By Catherine Tsai — Associated Press Writer
DENVER (AP) — A company stuck paying for unused hotel rooms when cost-conscious franchisees stayed home from its convention in Denver isn't leaving the rooms empty.
Instead, Handyman Matters Franchise Corp. is letting eight low-income, working families stay in the rooms for four nights — free.
The families also were invited to eat meals with convention attendees gratis. They got keys to their rooms in The Westin Tabor Center downtown on Wednesday.
"I just want to say 'Thank you so much,'" said 30-year-old Sandra Bivin, who is staying in one of the unused rooms with her three children, ages 5 to 12.
Her children Anthony, Alexis and Azaya crawled under fluffy white comforters in their 10th-floor room with a flat-panel television and a wall of windows looking out on skyscrapers downtown. They brought swimsuits for the hotel pool.
"We all have a responsibility as business owners in our communities to do things that will assist other people and make their lives better," said Andy Bell, founder and CEO of Handyman Matters. "That is the flagship of what we do."
Handyman Matters, based in Lakewood, has 122 home-repair franchisees in 33 states and three countries. It has a convention each year for franchisees to swap experiences and advice.
Eighteen months ago the company reserved 100 rooms at the Westin for the four-day convention, usually attended by at least 90 percent of franchisees. But after 44 percent of franchisees saw sales fall in 2008, only about 72 percent traveled to the convention this year, Bell said.
Rather than pay $110 per night for each canceled room, the company paid an extra $50 per room per night to fill the rooms with families, all of whom live in lower-cost housing provided by Volunteers of America while they work toward becoming homeowners.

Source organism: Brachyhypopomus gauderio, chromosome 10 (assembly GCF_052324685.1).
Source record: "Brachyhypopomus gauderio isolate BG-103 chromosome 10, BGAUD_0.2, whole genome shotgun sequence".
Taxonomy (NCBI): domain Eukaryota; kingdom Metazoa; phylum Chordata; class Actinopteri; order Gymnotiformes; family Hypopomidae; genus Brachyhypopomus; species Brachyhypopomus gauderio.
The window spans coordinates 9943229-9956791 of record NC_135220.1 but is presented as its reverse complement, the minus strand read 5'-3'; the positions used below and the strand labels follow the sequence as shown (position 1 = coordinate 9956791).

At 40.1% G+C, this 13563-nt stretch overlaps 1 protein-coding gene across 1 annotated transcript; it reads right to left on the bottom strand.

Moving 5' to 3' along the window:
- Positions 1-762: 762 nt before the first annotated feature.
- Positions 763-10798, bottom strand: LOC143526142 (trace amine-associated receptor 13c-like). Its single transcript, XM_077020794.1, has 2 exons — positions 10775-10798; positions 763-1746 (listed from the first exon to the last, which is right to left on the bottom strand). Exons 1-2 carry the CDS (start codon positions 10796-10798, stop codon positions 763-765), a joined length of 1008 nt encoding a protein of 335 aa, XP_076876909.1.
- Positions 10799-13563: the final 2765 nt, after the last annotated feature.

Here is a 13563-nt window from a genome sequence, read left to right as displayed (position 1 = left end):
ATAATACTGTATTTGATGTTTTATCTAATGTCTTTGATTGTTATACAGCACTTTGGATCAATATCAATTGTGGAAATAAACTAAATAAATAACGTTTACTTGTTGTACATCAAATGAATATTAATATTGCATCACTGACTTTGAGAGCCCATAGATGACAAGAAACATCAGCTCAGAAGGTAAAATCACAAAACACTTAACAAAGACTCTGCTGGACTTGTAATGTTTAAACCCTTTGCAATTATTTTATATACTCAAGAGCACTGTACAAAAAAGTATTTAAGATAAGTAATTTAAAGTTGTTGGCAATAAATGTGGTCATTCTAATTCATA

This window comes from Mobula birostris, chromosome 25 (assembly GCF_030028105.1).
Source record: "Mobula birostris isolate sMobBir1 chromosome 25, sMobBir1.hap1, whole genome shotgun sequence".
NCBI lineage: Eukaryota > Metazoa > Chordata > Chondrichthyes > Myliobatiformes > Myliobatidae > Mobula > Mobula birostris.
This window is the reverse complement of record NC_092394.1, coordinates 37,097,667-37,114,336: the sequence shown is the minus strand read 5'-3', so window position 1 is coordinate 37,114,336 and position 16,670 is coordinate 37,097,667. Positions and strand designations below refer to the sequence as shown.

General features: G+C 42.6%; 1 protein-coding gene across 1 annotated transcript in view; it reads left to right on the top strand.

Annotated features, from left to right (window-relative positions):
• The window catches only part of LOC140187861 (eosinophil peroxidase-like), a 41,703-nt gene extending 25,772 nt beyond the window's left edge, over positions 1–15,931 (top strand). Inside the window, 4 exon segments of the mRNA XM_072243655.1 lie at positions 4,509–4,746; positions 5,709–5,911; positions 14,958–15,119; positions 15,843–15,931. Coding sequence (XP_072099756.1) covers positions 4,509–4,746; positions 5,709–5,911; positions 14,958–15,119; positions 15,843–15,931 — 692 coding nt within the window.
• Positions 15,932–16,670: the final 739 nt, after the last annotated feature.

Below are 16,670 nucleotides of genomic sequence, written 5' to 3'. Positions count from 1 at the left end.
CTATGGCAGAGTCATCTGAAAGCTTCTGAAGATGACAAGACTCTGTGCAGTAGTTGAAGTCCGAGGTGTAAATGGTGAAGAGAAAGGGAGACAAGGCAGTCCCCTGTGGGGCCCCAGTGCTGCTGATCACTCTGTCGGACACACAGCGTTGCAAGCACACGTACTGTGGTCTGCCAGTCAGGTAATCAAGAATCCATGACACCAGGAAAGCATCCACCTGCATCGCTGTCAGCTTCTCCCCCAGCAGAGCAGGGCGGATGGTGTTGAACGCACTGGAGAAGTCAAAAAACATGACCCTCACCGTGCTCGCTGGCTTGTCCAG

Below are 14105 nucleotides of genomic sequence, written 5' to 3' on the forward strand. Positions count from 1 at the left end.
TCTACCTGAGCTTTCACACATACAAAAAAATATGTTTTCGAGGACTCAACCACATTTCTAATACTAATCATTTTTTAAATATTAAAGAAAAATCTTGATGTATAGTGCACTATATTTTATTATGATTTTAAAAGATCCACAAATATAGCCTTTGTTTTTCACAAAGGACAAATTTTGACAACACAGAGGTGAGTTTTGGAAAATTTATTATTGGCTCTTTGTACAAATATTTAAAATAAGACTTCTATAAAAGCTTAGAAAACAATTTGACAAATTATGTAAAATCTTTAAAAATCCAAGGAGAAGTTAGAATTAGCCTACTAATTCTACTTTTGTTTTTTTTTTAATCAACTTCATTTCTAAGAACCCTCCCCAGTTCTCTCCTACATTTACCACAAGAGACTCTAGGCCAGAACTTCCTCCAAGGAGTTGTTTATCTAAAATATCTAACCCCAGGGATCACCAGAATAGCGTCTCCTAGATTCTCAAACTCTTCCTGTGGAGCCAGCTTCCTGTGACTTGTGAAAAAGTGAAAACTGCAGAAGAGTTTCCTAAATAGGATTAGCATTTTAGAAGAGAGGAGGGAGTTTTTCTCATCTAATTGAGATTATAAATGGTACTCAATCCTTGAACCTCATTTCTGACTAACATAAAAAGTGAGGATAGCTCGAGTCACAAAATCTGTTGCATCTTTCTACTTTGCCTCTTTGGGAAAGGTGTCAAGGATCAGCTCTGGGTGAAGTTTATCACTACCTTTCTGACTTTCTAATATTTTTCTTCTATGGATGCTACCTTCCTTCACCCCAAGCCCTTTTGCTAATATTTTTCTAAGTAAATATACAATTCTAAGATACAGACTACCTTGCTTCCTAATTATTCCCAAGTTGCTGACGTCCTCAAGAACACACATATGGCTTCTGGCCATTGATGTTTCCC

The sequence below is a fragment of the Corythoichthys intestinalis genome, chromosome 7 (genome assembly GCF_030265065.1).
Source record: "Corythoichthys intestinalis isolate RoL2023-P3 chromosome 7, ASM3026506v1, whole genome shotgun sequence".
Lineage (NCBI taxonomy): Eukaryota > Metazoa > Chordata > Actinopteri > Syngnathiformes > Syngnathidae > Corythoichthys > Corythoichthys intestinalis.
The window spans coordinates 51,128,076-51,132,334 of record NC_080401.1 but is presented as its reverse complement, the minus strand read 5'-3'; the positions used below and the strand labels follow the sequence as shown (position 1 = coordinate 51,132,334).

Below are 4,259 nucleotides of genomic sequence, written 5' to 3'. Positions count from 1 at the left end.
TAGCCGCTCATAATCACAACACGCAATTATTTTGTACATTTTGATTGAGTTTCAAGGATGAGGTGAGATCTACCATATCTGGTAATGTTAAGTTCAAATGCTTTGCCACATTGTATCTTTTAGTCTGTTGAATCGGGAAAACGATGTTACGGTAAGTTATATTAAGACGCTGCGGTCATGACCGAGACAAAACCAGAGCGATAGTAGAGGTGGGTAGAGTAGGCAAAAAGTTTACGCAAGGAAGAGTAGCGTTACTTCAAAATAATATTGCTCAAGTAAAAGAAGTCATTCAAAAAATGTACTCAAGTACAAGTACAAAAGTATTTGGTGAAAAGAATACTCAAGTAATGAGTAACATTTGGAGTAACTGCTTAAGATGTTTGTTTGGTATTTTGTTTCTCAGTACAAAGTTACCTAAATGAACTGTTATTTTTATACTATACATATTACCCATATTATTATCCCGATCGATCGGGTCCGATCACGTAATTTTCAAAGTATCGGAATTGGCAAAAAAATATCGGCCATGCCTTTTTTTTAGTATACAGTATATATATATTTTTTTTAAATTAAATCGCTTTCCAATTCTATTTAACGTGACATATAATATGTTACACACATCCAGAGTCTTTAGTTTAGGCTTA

Bell called the cost "marginal" and said he hopes other convention organizers facing overbookings follow.
Bivin was earning $30,000 a year doing accounting but went back to school in August in hopes of one day finding a higher-paying job.
A short time later, she found out she was pregnant again. Her credit card company said her interest rate will jump from 0.99 percent to 17.99 percent in March. A tax refund that she planned to use to pay down her car will now go toward paying some of her $7,200 in credit card debt. She said the room at the Westin offered a chance to relax.
Lisa D., a single mother who asked not to have her last name used to protect her privacy, said getting the keys to her hotel room took her back to her days as a flight attendant.
She left the airlines in part to be home with her son, now 7. After about five years of working for nonprofit organizations, she took a job as a paraprofessional at an elementary school.
"I went from making decent money to about one-fourth as much," she said. "Because of the economy I decided to go back and get my teaching license. Teachers are always going to be needed."
She said she hasn't been in a hotel as nice as the Westin since she worked for the airlines. "I'm so very thankful that a company would think of us," she said.
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